4 edition of Syntactic Case And Morphological Case In The History Of English found in the catalog.
Syntactic Case And Morphological Case In The History Of English
Ans Van Kemenade
January 30, 2002
by Walter De Gruyter Inc
Written in English
|The Physical Object|
|Number of Pages||249|
The personal pronouns of Modern English retain morphological case more strongly than any other word class (a remnant of the more extensive case system of Old English). For other pronouns, and all nouns, adjectives, and articles, grammatical function is indicated only by word order, by prepositions, and by the " Saxon genitive " (-'s). 3 Case and Middle English Genitive Noun Phrases; 4 Split Constituents within NP in the History of English: Commentary on Allen; 5 Inflectional Morphology and the Loss of Verb-Second In English; 6 The Rise of the To−Dative in Middle English; 7 Double Object and Morphological Triggers for Syntactic Case.
However, a distinction has to be made between morphological case, which is marked by inflection, and with abstract case. Morphological case is absent in English except in the cases of certain pronouns (I/me, who/whom, etc.). In other nominal expressions, it is not. Consider: (1a) The dog bit him. (1b) The dog bit the boy. English is a West Germanic language that originated from Anglo-Frisian dialects brought to Britain in the mid 5th to 7th centuries AD by Anglo-Saxon migrants from what is now northwest Germany, southern Denmark and the Anglo-Saxons settled in the British Isles from the mid-5th century and came to dominate the bulk of southern Great Britain.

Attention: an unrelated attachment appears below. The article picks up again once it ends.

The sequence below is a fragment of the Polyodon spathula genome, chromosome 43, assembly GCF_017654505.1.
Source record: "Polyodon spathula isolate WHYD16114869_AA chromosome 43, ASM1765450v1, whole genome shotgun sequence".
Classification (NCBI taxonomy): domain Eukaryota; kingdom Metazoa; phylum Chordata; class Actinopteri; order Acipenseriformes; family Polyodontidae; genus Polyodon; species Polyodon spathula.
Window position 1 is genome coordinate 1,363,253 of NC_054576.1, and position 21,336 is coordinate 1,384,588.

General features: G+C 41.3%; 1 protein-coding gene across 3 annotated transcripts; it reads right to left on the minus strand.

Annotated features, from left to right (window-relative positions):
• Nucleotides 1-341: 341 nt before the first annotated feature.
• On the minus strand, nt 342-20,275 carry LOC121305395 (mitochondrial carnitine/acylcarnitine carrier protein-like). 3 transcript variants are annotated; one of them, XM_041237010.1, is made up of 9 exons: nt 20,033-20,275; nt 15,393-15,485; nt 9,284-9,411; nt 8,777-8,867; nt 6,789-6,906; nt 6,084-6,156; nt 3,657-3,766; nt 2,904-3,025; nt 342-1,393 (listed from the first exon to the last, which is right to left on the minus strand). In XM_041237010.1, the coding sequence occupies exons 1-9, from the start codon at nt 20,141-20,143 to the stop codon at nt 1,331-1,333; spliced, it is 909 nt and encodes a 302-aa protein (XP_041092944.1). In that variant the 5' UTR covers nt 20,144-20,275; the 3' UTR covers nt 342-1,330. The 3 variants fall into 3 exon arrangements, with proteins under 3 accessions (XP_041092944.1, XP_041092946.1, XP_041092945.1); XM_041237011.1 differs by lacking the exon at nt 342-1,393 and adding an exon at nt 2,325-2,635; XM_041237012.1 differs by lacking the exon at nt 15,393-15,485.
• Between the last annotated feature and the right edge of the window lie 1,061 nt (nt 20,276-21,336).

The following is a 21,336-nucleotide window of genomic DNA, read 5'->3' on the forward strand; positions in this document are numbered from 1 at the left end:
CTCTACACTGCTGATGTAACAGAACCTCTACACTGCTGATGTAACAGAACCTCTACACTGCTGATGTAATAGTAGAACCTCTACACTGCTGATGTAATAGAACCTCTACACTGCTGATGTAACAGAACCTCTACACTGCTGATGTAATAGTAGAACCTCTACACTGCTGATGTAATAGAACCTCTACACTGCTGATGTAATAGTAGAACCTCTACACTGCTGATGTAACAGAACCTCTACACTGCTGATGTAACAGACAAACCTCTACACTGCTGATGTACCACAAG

Ans van Kemenade is Professor of English Linguistics at Radboud University Nijmegen. Her main research interests are in historical syntax and in syntactic variation and change. She has published Syntactic Case and Morphological Case in the History of English (Mouton ) and co-authored The Syntax of early English (CUP ). She edited. The Syntax of Early English Fischer, Olga, Ans van Kemenade, Willem Koopman and Wim van der Wurff () The Syntax of Early English, Cambridge University Press, hardback, xviii, pp. This intriguing book appears at a significant time in the development of the means by which the earlier history of English may be analysed.
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Syntactic case and morphological case in the history of English. Dordrecht, Holland ; Providence, RI, USA: Foris, (OCoLC) Document Type: Book: All Authors /. Introduction --Part I. Old English --CHAPTER 2. Basic syntax --CHAPTER 3. Syntactic case and morphological case --CHAPTER 4.